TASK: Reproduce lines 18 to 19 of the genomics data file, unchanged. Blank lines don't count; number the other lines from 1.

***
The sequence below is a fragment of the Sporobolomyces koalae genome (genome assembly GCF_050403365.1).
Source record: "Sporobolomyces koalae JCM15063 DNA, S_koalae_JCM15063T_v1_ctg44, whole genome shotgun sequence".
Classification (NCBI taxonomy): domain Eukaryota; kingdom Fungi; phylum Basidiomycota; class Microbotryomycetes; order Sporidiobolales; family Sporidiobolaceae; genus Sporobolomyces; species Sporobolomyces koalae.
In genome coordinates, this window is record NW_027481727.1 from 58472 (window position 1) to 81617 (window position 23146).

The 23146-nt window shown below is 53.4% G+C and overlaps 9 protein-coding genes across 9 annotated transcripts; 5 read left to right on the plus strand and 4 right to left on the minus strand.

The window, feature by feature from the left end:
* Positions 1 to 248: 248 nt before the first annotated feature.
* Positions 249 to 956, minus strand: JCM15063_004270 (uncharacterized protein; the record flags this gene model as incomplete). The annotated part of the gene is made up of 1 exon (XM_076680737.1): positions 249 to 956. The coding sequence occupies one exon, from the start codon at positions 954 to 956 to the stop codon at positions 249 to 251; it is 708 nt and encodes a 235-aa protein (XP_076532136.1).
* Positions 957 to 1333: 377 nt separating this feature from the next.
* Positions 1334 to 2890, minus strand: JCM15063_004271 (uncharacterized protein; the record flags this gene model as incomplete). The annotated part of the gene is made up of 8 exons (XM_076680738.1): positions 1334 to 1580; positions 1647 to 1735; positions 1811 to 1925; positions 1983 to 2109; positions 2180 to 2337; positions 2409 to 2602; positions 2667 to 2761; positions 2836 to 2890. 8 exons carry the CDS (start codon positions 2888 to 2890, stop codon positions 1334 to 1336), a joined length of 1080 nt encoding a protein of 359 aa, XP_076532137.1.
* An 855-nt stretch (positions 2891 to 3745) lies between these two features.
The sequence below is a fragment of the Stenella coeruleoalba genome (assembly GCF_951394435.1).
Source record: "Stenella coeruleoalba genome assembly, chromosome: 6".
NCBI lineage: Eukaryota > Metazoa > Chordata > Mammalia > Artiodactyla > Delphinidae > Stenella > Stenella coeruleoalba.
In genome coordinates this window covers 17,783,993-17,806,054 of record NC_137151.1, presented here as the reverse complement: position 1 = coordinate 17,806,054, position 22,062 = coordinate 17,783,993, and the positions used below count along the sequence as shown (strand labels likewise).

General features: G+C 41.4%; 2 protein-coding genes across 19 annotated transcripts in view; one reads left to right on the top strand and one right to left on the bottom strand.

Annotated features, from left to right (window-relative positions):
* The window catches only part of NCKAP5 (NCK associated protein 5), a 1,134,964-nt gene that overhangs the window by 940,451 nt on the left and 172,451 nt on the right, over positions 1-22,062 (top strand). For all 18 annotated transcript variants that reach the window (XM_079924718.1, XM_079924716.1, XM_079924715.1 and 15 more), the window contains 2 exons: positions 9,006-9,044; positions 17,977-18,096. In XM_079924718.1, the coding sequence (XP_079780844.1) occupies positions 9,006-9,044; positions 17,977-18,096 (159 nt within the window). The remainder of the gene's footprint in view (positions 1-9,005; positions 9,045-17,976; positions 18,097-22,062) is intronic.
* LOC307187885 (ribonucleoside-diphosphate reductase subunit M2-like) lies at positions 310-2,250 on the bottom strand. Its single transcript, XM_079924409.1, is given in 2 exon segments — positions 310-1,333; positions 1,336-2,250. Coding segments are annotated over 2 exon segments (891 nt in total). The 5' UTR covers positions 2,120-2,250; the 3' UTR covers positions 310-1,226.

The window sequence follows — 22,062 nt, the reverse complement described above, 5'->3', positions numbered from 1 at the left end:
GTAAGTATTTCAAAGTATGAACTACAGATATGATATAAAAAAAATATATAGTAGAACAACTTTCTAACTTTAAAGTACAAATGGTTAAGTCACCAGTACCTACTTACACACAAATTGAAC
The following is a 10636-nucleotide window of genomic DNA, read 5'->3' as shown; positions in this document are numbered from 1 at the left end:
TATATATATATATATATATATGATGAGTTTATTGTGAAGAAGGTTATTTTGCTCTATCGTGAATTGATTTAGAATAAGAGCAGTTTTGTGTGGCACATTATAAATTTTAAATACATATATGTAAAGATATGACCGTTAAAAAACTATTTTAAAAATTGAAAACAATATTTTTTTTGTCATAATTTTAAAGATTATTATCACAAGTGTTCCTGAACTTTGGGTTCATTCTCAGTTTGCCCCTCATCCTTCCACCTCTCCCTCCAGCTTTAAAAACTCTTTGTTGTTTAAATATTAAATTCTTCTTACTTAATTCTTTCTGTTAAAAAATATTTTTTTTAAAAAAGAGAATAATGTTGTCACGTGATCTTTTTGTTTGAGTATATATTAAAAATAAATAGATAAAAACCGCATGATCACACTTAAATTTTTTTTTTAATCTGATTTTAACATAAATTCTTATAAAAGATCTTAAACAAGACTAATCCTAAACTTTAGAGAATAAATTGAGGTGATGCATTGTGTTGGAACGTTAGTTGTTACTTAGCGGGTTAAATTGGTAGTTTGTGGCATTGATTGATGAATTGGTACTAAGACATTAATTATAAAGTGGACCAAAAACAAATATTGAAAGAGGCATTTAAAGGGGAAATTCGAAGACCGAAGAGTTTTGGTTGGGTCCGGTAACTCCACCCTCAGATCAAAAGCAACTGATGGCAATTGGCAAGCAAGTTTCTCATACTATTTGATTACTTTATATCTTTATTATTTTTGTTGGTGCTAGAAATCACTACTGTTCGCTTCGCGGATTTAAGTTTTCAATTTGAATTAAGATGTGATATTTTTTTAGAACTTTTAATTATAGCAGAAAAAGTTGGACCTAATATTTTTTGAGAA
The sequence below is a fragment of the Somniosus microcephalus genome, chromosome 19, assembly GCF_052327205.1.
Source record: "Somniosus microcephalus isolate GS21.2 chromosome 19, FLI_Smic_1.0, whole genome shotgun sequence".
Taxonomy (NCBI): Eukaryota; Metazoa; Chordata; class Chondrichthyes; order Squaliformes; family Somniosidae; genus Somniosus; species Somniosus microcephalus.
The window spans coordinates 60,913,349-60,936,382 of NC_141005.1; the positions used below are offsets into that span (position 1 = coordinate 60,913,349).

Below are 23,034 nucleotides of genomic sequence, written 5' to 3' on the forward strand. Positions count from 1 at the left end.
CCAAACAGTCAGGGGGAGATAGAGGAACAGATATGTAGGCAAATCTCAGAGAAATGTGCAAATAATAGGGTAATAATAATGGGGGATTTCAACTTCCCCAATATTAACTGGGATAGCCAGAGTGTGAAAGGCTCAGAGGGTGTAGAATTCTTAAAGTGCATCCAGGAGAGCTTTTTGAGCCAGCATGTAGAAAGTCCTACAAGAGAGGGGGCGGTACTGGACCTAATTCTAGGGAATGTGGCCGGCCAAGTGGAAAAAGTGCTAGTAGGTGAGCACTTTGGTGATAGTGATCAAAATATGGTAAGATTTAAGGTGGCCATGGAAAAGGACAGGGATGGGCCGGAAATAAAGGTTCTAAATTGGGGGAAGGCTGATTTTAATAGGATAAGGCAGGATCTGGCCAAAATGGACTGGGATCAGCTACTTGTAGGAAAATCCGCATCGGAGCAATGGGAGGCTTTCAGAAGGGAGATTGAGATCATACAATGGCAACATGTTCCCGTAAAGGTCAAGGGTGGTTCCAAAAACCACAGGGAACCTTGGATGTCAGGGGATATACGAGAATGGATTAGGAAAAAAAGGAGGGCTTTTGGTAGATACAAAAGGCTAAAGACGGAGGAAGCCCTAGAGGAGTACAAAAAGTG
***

* The window catches only part of NCKAP5 (NCK associated protein 5), a 1,134,964-nt gene that overhangs the window by 940,451 nt on the left and 172,451 nt on the right, over positions 1-22,062 (top strand). For all 18 annotated transcript variants that reach the window (XM_079924718.1, XM_079924716.1, XM_079924715.1 and 15 more), the window contains 2 exons: positions 9,006-9,044; positions 17,977-18,096. In XM_079924718.1, the coding sequence (XP_079780844.1) occupies positions 9,006-9,044; positions 17,977-18,096 (159 nt within the window). The remainder of the gene's footprint in view (positions 1-9,005; positions 9,045-17,976; positions 18,097-22,062) is intronic.
* LOC307187885 (ribonucleoside-diphosphate reductase subunit M2-like) lies at positions 310-2,250 on the bottom strand. Its single transcript, XM_079924409.1, is given in 2 exon segments — positions 310-1,333; positions 1,336-2,250. Coding segments are annotated over 2 exon segments (891 nt in total). The 5' UTR covers positions 2,120-2,250; the 3' UTR covers positions 310-1,226.